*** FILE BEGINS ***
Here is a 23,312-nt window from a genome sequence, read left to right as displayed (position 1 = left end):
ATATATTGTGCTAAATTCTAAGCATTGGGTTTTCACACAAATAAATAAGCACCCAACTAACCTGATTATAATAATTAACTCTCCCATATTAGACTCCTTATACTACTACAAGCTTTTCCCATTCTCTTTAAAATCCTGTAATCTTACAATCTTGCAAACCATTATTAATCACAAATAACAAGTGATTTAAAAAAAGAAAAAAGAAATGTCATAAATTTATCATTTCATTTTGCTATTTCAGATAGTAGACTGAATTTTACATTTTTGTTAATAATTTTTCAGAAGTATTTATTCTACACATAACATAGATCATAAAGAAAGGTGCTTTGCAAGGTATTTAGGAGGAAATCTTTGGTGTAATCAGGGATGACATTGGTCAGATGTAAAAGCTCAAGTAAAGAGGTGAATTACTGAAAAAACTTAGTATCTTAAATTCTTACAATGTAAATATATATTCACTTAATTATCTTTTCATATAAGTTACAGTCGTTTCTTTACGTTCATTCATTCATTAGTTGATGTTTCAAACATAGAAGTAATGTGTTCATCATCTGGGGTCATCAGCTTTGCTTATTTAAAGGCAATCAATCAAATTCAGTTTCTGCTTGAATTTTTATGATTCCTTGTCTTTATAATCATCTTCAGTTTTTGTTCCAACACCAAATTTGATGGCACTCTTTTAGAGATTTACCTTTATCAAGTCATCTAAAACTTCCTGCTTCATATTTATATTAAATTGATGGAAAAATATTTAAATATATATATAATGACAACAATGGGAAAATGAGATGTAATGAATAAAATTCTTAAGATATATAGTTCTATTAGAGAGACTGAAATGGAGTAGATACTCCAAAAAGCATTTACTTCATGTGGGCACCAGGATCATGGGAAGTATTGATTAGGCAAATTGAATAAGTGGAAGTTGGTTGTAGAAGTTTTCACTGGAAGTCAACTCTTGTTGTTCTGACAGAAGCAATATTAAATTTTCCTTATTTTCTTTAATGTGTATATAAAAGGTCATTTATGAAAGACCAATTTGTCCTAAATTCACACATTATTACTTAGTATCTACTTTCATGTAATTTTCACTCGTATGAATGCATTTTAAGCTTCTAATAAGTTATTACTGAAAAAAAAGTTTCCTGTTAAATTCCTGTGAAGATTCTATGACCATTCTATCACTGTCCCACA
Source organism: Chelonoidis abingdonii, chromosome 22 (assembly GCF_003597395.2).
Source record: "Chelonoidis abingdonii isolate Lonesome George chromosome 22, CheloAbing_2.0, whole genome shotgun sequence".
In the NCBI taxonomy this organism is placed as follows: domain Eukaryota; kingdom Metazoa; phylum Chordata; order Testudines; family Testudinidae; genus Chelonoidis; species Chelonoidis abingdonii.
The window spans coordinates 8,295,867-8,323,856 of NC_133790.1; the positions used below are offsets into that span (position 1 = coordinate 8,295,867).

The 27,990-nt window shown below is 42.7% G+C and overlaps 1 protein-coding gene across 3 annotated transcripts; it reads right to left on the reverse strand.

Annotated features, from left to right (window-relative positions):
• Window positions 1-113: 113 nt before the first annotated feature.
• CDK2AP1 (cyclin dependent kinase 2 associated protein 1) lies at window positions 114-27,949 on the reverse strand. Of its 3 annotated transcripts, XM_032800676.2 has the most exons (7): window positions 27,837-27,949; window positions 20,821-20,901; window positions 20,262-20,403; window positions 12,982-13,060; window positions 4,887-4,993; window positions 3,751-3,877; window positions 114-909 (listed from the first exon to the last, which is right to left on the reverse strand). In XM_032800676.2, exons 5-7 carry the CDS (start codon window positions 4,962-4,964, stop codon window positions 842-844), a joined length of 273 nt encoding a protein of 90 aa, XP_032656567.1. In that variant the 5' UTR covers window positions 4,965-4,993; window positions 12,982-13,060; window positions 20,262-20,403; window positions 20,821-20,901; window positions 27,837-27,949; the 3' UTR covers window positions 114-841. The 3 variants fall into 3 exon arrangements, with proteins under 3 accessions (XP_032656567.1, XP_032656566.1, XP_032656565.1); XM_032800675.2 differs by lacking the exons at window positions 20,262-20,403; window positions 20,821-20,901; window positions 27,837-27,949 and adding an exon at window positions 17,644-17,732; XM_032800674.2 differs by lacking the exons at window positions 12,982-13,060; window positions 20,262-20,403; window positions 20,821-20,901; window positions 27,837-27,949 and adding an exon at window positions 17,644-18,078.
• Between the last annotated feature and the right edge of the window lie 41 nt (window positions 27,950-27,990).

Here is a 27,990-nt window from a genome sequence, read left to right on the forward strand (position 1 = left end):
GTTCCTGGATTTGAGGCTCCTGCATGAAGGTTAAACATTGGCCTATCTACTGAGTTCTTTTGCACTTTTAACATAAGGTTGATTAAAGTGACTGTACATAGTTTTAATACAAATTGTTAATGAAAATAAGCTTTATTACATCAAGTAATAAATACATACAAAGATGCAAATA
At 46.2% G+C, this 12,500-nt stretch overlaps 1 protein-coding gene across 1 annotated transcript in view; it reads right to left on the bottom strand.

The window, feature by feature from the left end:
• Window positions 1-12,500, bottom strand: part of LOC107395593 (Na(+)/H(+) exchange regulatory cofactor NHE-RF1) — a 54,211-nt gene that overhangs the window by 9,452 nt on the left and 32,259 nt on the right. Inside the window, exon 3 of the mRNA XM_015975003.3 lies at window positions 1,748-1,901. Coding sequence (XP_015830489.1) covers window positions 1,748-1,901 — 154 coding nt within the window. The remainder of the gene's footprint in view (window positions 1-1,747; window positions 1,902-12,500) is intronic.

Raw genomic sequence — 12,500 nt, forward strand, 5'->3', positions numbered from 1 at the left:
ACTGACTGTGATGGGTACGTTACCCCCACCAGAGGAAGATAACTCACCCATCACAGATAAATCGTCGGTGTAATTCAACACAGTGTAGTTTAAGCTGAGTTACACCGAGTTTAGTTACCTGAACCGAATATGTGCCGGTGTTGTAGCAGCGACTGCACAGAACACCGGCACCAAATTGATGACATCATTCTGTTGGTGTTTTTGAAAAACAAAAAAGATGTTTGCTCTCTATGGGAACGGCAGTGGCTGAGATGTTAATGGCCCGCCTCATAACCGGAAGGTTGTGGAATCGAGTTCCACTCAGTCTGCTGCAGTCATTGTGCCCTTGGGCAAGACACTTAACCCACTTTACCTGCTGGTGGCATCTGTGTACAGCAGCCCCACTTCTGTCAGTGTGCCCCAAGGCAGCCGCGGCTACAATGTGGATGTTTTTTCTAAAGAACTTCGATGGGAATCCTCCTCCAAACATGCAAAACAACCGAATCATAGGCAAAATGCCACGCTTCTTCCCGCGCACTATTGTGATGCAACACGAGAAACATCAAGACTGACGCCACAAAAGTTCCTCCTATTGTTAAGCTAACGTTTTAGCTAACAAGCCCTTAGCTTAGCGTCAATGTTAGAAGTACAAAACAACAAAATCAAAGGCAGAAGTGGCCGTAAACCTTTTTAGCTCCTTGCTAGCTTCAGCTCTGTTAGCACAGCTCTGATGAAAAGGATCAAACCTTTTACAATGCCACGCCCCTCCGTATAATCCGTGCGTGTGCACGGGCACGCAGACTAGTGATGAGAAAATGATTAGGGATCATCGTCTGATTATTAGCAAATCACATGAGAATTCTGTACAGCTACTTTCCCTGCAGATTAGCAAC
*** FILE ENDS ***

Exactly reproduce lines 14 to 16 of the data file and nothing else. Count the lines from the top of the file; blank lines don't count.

At 46.2% G+C, this 12,500-nt stretch overlaps 1 protein-coding gene across 1 annotated transcript in view; it reads right to left on the bottom strand.

The window, feature by feature from the left end:
• Window positions 1-12,500, bottom strand: part of LOC107395593 (Na(+)/H(+) exchange regulatory cofactor NHE-RF1) — a 54,211-nt gene that overhangs the window by 9,452 nt on the left and 32,259 nt on the right. Inside the window, exon 3 of the mRNA XM_015975003.3 lies at window positions 1,748-1,901. Coding sequence (XP_015830489.1) covers window positions 1,748-1,901 — 154 coding nt within the window. The remainder of the gene's footprint in view (window positions 1-1,747; window positions 1,902-12,500) is intronic.